Alright ladies and gentlemen I’ll be on a roll today! We’re gonna dive into Jakob Nielsen‘s 8th heuristic, Aesthetic and Minimalist Design. For this post, I’ll be using the new Google Accounts Manager.
OK, so recap:
Aesthetic and minimalist design
“Dialogues should not contain information which is irrelevant or rarely needed. Every extra unit of information in a dialogue competes with the relevant units of information and diminishes their relative visibility. “
Guys and gals, keep it simple. Don’t feed users more info than they need…meaning DON’T GIVE A HUGE PARAGRAPH EXPLANATION IF IT’S NOT NEEDED. In fact, if you don’t need to explain it because it’s intuitive then don’t explain it! Saying “Create an Account” on a button is a good example.
In this blurb I spoke about the old Google Mail sign in (which was well done!). Let’s take a look at the new Google Accounts:
“What? That’s it? Just a box, a few links, and some icons? Where’s the pizazz?”
Yes that’s it! Google expertly designed this page to maximize its use and minimize the useless clutter. Within a few seconds I registered exactly what this page was (Google account login), what it was for (logging in to Google Accounts), what I could do(Login, create a new account, ask for help), and what it affected (Google, Gmail, Drive, YouTube, Maps, Play, +). The most important item is emphasized in middle of the empty white like a full moon in a cloudless sky: The sign in box. Everything here is needed, with the absence of the clutter!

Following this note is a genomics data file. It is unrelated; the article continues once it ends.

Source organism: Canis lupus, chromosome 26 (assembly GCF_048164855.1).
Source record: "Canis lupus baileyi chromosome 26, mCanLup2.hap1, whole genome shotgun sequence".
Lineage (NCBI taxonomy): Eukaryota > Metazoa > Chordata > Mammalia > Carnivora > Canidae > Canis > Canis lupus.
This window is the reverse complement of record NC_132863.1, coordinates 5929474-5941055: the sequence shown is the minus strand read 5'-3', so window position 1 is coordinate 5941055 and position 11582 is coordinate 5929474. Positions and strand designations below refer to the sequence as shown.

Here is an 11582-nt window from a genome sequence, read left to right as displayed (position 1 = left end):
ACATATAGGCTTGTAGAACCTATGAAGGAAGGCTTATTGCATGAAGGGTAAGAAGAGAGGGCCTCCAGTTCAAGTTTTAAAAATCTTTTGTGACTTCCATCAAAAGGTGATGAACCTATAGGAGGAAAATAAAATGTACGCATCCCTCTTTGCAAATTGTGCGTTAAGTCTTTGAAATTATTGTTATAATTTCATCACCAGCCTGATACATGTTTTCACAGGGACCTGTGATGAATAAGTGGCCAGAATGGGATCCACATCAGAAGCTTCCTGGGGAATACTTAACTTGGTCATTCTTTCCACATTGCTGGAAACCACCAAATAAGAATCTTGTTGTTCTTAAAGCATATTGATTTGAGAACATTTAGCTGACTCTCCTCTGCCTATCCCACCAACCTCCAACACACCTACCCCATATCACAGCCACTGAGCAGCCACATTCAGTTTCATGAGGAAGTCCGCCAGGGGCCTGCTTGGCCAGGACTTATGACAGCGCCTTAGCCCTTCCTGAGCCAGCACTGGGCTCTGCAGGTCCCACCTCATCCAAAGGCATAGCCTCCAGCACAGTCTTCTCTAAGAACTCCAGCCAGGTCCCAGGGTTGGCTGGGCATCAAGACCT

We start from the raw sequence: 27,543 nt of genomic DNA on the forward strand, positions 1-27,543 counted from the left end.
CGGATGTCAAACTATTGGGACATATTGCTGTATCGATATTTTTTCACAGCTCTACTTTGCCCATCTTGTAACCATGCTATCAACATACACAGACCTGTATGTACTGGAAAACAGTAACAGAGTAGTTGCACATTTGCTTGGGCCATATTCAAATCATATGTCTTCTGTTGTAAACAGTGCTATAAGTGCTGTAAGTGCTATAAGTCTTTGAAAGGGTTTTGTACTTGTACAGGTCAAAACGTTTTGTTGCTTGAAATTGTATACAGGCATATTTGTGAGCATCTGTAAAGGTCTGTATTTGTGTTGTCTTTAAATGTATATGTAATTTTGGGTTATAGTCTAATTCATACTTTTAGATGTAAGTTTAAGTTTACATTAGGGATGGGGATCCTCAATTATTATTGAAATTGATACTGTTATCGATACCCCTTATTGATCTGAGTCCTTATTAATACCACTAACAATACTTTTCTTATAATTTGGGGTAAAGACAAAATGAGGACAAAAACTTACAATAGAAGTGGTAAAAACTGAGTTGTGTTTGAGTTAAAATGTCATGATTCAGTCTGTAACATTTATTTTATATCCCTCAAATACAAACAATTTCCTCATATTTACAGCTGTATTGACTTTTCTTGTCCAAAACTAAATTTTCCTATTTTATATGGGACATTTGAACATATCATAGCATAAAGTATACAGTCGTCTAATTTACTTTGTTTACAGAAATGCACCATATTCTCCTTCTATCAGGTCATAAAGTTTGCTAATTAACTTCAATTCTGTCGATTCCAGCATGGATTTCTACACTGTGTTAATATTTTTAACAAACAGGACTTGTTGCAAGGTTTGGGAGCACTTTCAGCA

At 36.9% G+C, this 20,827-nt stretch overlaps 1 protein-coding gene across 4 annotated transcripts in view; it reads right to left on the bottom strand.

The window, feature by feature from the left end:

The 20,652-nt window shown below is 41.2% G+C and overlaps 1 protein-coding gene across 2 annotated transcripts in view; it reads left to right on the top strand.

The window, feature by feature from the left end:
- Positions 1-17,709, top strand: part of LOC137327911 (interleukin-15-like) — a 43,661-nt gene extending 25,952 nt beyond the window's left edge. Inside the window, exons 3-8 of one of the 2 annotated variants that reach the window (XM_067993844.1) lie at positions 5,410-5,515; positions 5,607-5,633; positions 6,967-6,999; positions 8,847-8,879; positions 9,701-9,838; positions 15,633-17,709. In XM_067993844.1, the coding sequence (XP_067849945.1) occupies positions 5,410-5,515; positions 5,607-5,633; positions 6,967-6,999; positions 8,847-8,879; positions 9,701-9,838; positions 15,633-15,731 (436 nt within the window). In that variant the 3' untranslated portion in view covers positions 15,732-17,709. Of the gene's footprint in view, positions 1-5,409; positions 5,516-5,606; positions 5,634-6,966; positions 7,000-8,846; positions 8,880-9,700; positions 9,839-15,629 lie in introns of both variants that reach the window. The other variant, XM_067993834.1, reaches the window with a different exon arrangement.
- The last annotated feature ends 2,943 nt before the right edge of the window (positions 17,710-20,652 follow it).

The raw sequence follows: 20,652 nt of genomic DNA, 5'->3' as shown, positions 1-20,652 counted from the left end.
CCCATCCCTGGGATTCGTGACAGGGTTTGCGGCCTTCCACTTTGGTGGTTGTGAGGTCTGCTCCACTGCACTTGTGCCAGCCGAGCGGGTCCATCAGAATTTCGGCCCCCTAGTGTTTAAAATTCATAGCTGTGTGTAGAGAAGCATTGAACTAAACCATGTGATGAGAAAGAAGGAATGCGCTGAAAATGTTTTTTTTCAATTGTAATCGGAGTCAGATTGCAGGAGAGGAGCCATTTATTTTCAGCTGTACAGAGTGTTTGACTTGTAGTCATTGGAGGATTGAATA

So, the importance?
“But what about all the cool things and the explanat-”
That’s just distracting to users! Users access an interface with a goal in mind. They are there for a reason. As a designer, it’s important that you understand that users have their goals set in mind and that you need to understand those goals. A user wants a new email in Gmail, so what does he do? He clicks on create an account! He doesn’t need a paragraph long essay of how Gmail may work, nor does he need the coolest flip function when he clicks the link. He just wants to make an account. Even the coolest design or most well-elaborated explanation is utterly useless if a user can’t reach his or her goal.
——User First, Designer Second——